InterPersonal Computing

The Personal Computing Revolution

Apple, IBM and Microsoft started the Personal Computing revolution at the turn of the 1980s. As soon as people found they had a computer on their desk at work and at home, the days of the big mainframe computers and data managers were numbered.

Then, in the 1990s, the networking revolution joined up all these computers. But despite the collaborative potentials of networking, computers stayed what they were at the beginning of Personal Computing-chaotically individualised. The only difference was that chaos was now frustratingly obvious.

Every PC user had:

  • ‘My Hard Disc’, with its own eccentric filing system. You wouldn’t even try to find something on someone else’s computer. If somebody left the job, not only was the stuff in their head lost, but the stuff on their computer was lost too.
  • ‘My Emails’, an impenetrable mishmash of really important and really unimportant messages.
  • ‘My Documents’, or files that, if they were ever set free from ‘My Hard Disc’, found themselves floating around as email attachments, but with unhelpful names like ‘Latest Draft’ or ‘Document 1’. But who knew whether this was the right version of that file? And don’t even think about finding useful metadata which located the work.
  • ‘My Prejudices’, in which there was no immediate way of knowing whether a website had really useful information, an email was official, or a file was authoritative.

In other words, Personal Computing created a knowledge nightmare.

InterPersonal Computing: The Next Wave

CGPublisher stands at the brink of a new phase in computing. It rests on the paradox of decentralised centralism. The files and the messaging system reside in a shared space-a centralised server. Of course, every user is still more than welcome to ‘My Hard Disc’, ‘My Emails’, ‘My Documents’ and ‘My Prejudices’. But CGPublisher adds two things-a private, server mounted workspace where a creator can invite collaborators (other creators, contributors and publishers) to join them in creating a new work; and a fully-featured public website where published works can be given away or sold.

Mainstream content management systems promise to manage knowledge too, but their approach is big brother centralism-‘here is your login and this is where we want you to put your files’. CGPublisher, however, allows users to choose their collaborators and on a work-by-work basis. Instead of starting with a top-down, imposed architecture in which human relationships are dictated by technology decisions, CGPublisher helps communities-of learners, co-workers, common knowledge-to build their connections from the ground up. People start with their own workspaces and personal websites, and invite people to join them, work by work. And from small things, large things grow.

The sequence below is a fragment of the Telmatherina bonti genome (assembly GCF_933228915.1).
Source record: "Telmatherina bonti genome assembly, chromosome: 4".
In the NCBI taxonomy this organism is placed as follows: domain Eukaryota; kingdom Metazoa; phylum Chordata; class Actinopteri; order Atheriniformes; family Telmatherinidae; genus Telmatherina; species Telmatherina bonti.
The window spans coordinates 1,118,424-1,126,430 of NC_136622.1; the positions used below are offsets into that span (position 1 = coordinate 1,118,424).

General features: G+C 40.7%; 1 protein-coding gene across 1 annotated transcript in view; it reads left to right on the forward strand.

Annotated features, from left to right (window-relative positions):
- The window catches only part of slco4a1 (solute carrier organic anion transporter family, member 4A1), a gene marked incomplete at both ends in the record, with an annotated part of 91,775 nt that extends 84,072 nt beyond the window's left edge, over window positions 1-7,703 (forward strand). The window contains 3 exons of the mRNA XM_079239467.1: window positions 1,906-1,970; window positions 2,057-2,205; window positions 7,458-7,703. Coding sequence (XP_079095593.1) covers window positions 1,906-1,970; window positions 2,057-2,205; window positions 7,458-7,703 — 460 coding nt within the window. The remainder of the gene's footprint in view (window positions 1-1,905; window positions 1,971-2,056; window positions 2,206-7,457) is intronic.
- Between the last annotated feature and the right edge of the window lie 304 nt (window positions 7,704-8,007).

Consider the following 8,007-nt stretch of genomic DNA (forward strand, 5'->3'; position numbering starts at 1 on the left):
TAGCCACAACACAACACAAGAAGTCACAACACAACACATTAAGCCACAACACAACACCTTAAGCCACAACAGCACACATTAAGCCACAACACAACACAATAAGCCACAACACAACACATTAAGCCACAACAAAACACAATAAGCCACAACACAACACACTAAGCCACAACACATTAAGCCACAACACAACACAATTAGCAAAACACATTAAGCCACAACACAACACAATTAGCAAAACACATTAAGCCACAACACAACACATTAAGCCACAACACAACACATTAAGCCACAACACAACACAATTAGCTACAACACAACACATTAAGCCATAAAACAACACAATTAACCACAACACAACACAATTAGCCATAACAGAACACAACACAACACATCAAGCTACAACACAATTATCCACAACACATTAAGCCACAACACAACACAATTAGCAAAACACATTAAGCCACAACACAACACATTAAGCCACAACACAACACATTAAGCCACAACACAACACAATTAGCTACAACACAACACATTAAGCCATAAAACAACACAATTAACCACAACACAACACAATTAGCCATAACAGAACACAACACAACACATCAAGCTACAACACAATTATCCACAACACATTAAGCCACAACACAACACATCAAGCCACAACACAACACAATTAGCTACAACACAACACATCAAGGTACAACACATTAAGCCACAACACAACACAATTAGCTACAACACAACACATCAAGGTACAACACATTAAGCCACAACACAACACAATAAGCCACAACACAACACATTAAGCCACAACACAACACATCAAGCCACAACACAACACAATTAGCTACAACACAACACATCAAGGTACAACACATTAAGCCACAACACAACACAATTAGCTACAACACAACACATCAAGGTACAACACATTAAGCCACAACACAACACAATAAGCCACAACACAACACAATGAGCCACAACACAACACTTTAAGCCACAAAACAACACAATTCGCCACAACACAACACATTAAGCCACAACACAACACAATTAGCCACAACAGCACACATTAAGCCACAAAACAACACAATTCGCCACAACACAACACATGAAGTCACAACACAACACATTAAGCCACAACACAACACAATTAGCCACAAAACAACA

With CGPublisher, you get:

  • A well ordered workspace where digital content can be stored and shared.
  • A complete record of relevant email messages, sorted by their relevance to a particular person or group of people, a particular work, a particular collaboration-using a message spool that is mirrored in email and which automatically receives and sorts reply emails.
  • A system of versioning involving drafts (works-in-progress in the private workspace) and editions (published works).
  • A behind-the-scenes, standards-based system for capturing metadata (creator, title, publisher, date ... and more than a thousand other alternatives), which means that a published document can go into an online bookstore, an electronic library cataloguing record or be visible through web syndication (see the description of our Technology).
  • A private audit trail of the history of collaboration around a work, and, in the public view of published works, that sense of the validity and authoritativeness which only knowledge communities (such as workplaces, schools, universities, publishers) can give to a particular work.

CGPublisher is a collaborative, knowledge sharing technology, and at the forefront of the new wave of InterPersonal Computing.

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